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Since its IPO, Facebook (NASDAQ: FB ) has struggled to prove to the world that its business offers tremendous growth potential in the years to come. This is not surprising, considering the company has had a difficult time increasing its average revenue per user (ARPU), perhaps the single most important metric for investors to follow. Despite first-quarter total revenue increasing by 38% year over year, ARPU only increased by 12%. The majority of revenue growth can be attributed to active user growth, which increased by 23% to 1.11 billion users. Eventually, Facebook will reach a point where user growth begins to slow, which should be when the focus will shift more toward ARPU.
Longer term, Facebook's greatest challenge is figuring out how to grow ARPU without detracting from the user experience. It's not as simple as slapping a few more banner ads on the site since that will likely detract from user engagement, which could negatively impact the number of marketing opportunities.
Just because Facebook has struggled with growing ARPU in the past, doesn't mean the company can't overcome it in the future. Below are three ways Facebook could breathe big life into ARPU.
Earn the trust of marketers
Facebook has made earning the trust of marketers a top-three priority. To that end, the company purchased Microsoft Atlas in an effort to bolster its advertising tracking technology. The thinking here is that the better Facebook can measure the effectiveness of a campaign, the more advertisers it can attract. The more advertisers it can attract, the higher prices it can charge. Keep in mind, this logic assumes Facebook's ecosystem is an effective advertising platform to begin with, which the verdict is still out on. I suppose we'll have to wait and see if Facebook can build the proof that social media is an advertising effective medium.
Given Facebook's massive scale and worldwide reach, the company is in a unique position to serve local markets. Additionally, the social network is home to 16 million small businesses, which could help improve the impact of going local.
If Facebook solicited the opinion of users who simply checked into restaurants or local businesses, it would likely make Yelp (NYSE: YELP ) investors very nervous. Although it isn't necessarily a new idea for Facebook to go after Yelp customers, it's certainly a powerful one. With a database of more than 39 million reviews and counting, Yelp attracts 102 million unique visitors who are looking for trusted local businesses. With Facebook's scale, it could seemingly out-muscle Yelp in a heartbeat, which in turn could translate into higher user engagement.
Another localized area where Facebook could enter is commerce. If Facebook entered the daily deals market, how do you think Groupon (NASDAQ: GRPN ) investors would react? My guess is not well, considering the daily deals purveyor has yet to earn a full-year profit throughout the company's existence. Despite the carnage, the company has begun venturing into the e-commerce market and has set a goal to become a $100 billion a year business. Since Groupon is likely preoccupied with its massive ambitions, it could be a great opportunity for Facebook to begin partnering with local merchants.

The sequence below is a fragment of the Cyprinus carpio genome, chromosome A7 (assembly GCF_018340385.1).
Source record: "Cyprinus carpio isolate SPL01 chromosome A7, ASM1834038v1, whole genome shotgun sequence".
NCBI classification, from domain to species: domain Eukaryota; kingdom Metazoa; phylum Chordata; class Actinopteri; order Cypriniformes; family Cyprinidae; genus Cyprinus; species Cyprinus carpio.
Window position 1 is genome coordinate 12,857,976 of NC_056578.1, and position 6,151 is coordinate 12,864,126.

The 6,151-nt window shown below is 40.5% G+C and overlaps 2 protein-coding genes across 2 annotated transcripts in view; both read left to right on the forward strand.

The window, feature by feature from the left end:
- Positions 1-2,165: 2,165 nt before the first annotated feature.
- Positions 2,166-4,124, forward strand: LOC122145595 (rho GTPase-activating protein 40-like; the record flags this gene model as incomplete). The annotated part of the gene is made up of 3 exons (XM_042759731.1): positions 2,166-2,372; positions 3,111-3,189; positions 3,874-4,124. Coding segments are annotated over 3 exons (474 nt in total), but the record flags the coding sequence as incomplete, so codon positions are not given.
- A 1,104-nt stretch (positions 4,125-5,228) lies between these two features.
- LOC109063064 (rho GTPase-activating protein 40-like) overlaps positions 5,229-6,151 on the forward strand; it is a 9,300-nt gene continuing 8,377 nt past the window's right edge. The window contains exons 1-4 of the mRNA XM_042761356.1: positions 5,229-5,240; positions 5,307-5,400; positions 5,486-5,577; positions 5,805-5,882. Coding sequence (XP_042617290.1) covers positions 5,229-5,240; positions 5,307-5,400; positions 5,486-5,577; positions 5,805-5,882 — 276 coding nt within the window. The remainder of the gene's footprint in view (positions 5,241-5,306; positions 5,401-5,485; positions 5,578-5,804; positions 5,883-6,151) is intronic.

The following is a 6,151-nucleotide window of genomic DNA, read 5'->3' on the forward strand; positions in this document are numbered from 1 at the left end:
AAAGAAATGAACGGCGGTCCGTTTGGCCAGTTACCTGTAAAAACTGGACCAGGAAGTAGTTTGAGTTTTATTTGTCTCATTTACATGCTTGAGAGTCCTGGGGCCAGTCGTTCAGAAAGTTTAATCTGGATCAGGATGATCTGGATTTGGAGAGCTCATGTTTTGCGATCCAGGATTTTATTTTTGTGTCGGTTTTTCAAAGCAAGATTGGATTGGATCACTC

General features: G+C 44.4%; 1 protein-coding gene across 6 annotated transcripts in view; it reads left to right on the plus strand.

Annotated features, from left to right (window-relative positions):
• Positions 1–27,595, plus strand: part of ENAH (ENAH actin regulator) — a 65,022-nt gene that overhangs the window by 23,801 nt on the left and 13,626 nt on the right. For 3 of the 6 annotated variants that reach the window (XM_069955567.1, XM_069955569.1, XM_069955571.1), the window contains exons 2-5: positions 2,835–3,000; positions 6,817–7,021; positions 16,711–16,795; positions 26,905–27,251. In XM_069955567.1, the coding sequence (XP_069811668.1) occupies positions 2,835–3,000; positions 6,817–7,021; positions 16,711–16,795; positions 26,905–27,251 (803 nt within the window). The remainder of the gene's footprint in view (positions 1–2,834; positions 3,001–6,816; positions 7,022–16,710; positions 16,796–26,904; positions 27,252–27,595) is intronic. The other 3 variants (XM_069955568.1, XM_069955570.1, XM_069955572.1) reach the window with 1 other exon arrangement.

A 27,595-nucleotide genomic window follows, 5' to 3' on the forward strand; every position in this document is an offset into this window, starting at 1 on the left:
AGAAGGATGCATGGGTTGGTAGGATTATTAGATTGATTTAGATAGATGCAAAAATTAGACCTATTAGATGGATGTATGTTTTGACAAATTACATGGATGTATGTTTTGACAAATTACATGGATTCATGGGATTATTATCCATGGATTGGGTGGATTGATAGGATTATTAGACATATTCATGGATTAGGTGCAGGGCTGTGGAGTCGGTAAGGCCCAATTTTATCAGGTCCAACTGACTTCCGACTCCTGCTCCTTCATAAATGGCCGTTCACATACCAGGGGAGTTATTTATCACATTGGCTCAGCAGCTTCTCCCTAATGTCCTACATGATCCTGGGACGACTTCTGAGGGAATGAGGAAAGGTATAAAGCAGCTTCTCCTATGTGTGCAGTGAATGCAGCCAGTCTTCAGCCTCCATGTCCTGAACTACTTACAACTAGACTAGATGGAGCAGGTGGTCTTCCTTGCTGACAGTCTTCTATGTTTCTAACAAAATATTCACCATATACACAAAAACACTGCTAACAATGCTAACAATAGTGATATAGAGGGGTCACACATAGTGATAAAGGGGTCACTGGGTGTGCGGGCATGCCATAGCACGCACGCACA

Perhaps more importantly than the fees generated from daily deals is how Facebook could begin changing the consumer mind-set that its brand isn't only a platform for communication and entertainment, but it's also a platform for commerce. This could go a long way toward driving higher marketing spend because companies could be inclined to pay more for advertising if they knew a user was more in the mood to buy.
Close that gaping hole
Frankly, the fact that Facebook is providing a free service for businesses to directly promote themselves to customers and potential customers is doing a disservice to investors. For the businesses that have organically built up a large Facebook following, there's little, if any, incentive for them to spend money on advertising. This could be why less than 6.25% of businesses on Facebook are currently active paying customers. If Facebook were to begin charging a monthly subscription fee for businesses with a large following, it could significantly drive new revenue growth while simultaneously locking businesses into the ecosystem that want a social media presence.
Pay up, marketers!
As I highlighted earlier, Facebook's greatest challenge is to grow ARPU without detracting from the user experience. The ideas I've suggested will help drive ARPU growth by putting the burden more on marketers and businesses rather than the user itself. In fact, if Facebook were to implement either of the localized suggestions, it would likely improve the user experience.
With a few relatively simple moves, it's become clear that Facebook has the power to potentially improve the long-term outlook for investors. Let's just hope someone's listening.